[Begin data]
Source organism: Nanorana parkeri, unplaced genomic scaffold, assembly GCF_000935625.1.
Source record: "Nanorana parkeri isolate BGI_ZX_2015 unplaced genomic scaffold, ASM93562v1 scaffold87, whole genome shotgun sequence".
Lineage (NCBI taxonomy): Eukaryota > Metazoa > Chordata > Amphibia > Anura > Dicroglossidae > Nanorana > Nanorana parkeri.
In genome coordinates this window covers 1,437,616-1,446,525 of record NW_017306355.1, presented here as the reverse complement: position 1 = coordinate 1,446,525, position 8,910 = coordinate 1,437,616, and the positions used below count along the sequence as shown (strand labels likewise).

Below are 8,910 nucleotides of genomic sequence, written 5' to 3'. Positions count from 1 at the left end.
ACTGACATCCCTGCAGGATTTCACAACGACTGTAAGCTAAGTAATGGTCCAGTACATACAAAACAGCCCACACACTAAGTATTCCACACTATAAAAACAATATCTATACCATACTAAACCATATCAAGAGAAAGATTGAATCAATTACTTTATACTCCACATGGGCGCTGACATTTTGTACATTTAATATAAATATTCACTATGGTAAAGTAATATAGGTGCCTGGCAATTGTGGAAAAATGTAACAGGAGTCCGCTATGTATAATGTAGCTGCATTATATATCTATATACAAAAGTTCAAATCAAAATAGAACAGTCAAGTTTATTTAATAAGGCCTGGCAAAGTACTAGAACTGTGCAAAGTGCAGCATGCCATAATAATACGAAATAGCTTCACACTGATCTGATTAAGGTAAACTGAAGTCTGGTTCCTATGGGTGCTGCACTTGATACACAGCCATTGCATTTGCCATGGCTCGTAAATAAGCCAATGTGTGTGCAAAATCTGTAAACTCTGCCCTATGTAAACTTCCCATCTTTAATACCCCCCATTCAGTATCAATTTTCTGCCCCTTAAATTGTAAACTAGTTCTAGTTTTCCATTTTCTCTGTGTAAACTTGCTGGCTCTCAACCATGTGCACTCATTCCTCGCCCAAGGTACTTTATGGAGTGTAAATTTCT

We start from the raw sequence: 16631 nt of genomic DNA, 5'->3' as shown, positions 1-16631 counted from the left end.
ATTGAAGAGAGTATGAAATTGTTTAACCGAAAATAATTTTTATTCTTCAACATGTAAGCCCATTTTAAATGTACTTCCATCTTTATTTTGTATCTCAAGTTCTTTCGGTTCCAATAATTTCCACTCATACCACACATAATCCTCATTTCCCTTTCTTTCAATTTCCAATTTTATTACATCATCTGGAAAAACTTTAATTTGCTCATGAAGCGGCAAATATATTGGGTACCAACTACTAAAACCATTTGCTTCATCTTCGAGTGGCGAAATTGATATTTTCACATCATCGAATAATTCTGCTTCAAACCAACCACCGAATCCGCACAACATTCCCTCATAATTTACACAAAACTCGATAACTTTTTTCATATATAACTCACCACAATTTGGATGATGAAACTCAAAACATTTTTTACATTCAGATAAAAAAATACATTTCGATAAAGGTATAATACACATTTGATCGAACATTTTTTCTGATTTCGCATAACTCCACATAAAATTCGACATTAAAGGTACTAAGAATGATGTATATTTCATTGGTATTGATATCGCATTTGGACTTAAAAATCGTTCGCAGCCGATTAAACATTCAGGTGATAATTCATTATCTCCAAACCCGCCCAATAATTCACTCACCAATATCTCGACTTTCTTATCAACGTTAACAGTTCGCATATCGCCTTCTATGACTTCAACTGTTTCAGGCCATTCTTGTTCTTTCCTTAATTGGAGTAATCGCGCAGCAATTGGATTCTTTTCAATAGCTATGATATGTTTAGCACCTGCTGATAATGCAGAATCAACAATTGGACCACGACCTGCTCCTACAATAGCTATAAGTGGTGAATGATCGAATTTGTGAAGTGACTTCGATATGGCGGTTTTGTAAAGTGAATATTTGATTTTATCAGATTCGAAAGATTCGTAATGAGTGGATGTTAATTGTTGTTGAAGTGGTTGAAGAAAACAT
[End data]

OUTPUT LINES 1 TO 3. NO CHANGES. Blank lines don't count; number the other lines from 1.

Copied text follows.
Source organism: Nanorana parkeri, unplaced genomic scaffold, assembly GCF_000935625.1.
Source record: "Nanorana parkeri isolate BGI_ZX_2015 unplaced genomic scaffold, ASM93562v1 scaffold87, whole genome shotgun sequence".
Lineage (NCBI taxonomy): Eukaryota > Metazoa > Chordata > Amphibia > Anura > Dicroglossidae > Nanorana > Nanorana parkeri.